Tim has also set up various gardens at the sanctuary so that we can feed ourselves and supplement a small part of the animal’s diet with food grown right at the sanctuary. He is always striving to be less wasteful, work in harmony with the earth, and create a more eco-friendly atmosphere on the sanctuary. 

The pumpkin part of the food garden at Farmshire, Photo: Calen Ann Otto

While strolling through the garden, it’s almost impossible to miss the large pumpkins that are growing larger in preparation for an event where folks get to visit the sanctuary and feed plants to their favorite pigs!

This Is Who We Are

In addition to four humans and Bilbo Baggins, the sanctuary is home to a variety of other residents. Farmshire provides sanctuary to 1 turkey, 2 llamas, 5 chickens, and 11 pigs. The numbers can get confusing, as sometimes Ethel the turkey is convinced that she is actually a pig because she prefers to live with 3 pot belly roommates.

Dharma Sue, our eldest pig with Ethel the turkey, Photo: Calen Ann Otto

All of the animals on the sanctuary have come from places of abuse and neglect, but still choose to love and trust humans any way.

Because so many of these animals grew up at Farmshire with affection, snacks, respect, and lots of belly rubs, their true personalities are able to come through, crystal clear, as each animal has their own relationships, stories, personality quirks, and needs.

Apple the spunky pig taking an afternoon nap, worn out from eating too many apples, Photo: Calen Ann Otto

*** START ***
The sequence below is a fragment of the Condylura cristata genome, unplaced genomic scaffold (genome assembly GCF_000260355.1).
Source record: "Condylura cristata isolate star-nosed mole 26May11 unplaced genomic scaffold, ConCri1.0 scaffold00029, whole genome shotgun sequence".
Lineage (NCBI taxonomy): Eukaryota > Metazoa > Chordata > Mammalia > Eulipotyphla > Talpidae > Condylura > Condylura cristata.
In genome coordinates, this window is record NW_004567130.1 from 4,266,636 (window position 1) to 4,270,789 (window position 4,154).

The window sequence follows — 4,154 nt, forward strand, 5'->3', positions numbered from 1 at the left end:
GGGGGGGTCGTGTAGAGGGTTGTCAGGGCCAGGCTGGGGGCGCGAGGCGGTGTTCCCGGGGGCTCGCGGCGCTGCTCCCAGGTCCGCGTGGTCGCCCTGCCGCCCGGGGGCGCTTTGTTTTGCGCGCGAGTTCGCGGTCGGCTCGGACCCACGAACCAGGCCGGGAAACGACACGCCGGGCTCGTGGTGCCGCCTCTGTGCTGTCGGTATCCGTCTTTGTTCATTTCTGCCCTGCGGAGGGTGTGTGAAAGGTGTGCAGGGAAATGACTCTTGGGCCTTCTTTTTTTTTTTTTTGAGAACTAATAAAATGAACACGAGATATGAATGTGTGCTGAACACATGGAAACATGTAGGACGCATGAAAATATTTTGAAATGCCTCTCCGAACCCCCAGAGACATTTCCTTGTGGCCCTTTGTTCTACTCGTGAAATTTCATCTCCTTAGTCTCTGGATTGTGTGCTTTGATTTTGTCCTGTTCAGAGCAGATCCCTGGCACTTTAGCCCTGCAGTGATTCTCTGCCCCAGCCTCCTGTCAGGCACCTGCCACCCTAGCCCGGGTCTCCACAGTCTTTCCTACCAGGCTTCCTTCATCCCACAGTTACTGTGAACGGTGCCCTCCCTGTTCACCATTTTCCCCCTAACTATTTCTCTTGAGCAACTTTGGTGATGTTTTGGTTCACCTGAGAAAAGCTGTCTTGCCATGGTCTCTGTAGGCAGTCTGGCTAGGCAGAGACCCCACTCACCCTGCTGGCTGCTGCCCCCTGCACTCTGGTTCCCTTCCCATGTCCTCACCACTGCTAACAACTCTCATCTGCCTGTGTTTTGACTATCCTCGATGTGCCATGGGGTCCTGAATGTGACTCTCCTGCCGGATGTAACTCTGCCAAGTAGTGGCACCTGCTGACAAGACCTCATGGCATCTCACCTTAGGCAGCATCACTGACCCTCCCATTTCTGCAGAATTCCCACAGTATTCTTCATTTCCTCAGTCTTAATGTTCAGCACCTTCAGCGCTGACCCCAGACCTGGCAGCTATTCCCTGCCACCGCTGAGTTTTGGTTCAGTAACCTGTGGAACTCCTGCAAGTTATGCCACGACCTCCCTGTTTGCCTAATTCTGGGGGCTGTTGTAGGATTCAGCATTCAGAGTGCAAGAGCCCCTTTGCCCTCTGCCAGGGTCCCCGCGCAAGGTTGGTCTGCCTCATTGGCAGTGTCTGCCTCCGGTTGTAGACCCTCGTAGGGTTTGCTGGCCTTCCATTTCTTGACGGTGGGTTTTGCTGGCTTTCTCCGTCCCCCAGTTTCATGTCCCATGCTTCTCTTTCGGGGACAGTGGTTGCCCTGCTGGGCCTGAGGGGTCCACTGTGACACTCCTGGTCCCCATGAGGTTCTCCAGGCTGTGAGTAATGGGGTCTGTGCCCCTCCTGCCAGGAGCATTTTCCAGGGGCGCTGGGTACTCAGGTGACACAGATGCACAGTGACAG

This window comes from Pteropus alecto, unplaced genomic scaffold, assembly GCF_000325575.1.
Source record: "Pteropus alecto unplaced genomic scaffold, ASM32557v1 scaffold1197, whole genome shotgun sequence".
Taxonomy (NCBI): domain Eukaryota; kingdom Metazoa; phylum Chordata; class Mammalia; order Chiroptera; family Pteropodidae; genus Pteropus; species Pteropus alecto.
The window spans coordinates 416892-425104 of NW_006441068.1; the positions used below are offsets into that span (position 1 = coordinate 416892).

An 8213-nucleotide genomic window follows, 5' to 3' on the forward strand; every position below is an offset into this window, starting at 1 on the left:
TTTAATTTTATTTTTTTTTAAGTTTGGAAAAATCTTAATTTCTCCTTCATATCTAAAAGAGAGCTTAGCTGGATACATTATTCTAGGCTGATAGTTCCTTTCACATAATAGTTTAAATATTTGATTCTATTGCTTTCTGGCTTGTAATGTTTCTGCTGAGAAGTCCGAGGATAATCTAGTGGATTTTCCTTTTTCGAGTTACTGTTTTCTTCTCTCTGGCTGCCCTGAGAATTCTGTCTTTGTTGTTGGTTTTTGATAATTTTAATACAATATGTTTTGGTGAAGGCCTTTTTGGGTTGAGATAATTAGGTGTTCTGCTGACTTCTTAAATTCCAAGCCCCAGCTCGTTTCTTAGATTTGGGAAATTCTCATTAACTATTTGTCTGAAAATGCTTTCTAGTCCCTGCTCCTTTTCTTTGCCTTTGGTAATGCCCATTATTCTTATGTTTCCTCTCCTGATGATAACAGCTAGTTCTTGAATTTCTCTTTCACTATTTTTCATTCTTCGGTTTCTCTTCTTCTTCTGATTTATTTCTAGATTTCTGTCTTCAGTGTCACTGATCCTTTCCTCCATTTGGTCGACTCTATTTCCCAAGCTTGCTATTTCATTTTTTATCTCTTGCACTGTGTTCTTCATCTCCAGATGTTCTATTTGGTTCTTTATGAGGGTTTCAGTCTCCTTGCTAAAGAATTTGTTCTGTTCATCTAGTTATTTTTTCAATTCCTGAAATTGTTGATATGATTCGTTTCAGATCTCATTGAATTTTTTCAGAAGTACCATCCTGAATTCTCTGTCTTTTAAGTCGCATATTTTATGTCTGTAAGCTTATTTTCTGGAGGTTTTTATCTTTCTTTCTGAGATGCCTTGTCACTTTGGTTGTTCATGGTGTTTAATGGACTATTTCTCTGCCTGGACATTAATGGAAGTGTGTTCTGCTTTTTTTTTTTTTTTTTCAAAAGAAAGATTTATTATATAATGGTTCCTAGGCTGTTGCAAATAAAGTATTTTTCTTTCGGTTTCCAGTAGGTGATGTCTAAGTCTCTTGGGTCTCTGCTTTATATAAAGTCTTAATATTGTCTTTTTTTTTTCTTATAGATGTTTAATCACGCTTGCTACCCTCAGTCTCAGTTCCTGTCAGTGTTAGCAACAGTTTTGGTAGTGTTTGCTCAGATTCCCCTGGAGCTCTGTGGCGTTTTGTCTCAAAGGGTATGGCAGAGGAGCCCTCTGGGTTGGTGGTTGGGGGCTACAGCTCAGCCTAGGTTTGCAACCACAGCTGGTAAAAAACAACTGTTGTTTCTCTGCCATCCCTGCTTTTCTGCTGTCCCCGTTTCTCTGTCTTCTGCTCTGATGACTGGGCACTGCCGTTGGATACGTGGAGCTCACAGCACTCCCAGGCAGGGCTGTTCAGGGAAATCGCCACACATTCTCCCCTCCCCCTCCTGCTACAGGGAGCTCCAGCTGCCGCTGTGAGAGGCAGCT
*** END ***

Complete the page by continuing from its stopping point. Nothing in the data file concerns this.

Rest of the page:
This Is What We Do

In 2018 we added 10 new rescued residents, helped to foster 34 individuals, and provided placement and transport assistance to over 100 farmed animals displaced through hurricanes, hoarding situations, factory farms, and cruelty cases.

Chester llama patrolling the barn area, Photo: Calen Ann Otto

This year alone, in 2019, we’ve added two new farmed pigs to our family and helped coordinate a rescue of over 250 neglected pigs. Although the rescue work can be heartbreaking and even scary at times, it is impossible not to look into the eyes of other animals and ignore their suffering.

Delores the pig enjoying the afternoon sun, Photo: Calen Ann Otto

This Is Who We Are – All Of Us

We often hear that it takes a village to raise a child. The truth is, it takes a village to do a lot of things. It often takes a caring community, coming together intentionally, to create positive change in this world. The work that we do is only possible because of the time, energy and emotional support that our friends and community continue to offer us.

We’ve learned that the more support that we have, the more we can expand and embrace our community and earth. The more that we can impact the lives of others, and in return, add magic to our own.

Sarah says, “Being able to provide these animals a sanctuary to be happy, safe and free is so rewarding, but we unfortunately cannot even come close to saving them all. We rely on their stories, hoping to affect how society views animals typically viewed as food. They are ambassadors for the billions of farmed animals that were not as fortunate as them.”

Editor’s Note: Thank you Calen for sharing your coverage of Farmshire Sanctuary & readers, please visit them online at

Podcast V: Biocyclic Vegan Agriculture

Editor’s Note

Welcome! Launched in Summer 2019, Pacific Roots Magazine is a platform devoted to issues of veganic agriculture, sustainability, plant based food & more. We welcome you along for the journey as we explore, learn & develop further awareness about this home we call Earth. 

International Biocyclic Vegan Network